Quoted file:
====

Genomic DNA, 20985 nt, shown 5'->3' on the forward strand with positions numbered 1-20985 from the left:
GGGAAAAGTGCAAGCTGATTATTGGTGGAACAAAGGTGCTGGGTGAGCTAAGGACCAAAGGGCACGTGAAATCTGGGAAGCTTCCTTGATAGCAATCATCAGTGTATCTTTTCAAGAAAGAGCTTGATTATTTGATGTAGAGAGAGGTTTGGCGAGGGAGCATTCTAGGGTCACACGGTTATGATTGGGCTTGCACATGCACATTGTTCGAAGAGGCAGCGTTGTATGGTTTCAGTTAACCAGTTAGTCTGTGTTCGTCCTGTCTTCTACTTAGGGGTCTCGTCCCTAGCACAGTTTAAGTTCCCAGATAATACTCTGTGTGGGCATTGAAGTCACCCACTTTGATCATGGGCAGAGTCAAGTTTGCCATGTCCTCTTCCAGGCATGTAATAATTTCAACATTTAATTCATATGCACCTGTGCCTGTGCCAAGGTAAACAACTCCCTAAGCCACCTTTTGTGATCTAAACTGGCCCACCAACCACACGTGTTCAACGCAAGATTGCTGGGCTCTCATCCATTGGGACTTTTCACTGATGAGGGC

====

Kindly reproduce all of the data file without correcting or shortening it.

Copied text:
Genomic DNA, 20985 nt, shown 5'->3' on the forward strand with positions numbered 1-20985 from the left:
GGGAAAAGTGCAAGCTGATTATTGGTGGAACAAAGGTGCTGGGTGAGCTAAGGACCAAAGGGCACGTGAAATCTGGGAAGCTTCCTTGATAGCAATCATCAGTGTATCTTTTCAAGAAAGAGCTTGATTATTTGATGTAGAGAGAGGTTTGGCGAGGGAGCATTCTAGGGTCACACGGTTATGATTGGGCTTGCACATGCACATTGTTCGAAGAGGCAGCGTTGTATGGTTTCAGTTAACCAGTTAGTCTGTGTTCGTCCTGTCTTCTACTTAGGGGTCTCGTCCCTAGCACAGTTTAAGTTCCCAGATAATACTCTGTGTGGGCATTGAAGTCACCCACTTTGATCATGGGCAGAGTCAAGTTTGCCATGTCCTCTTCCAGGCATGTAATAATTTCAACATTTAATTCATATGCACCTGTGCCTGTGCCAAGGTAAACAACTCCCTAAGCCACCTTTTGTGATCTAAACTGGCCCACCAACCACACGTGTTCAACGCAAGATTGCTGGGCTCTCATCCATTGGGACTTTTCACTGATGAGGGC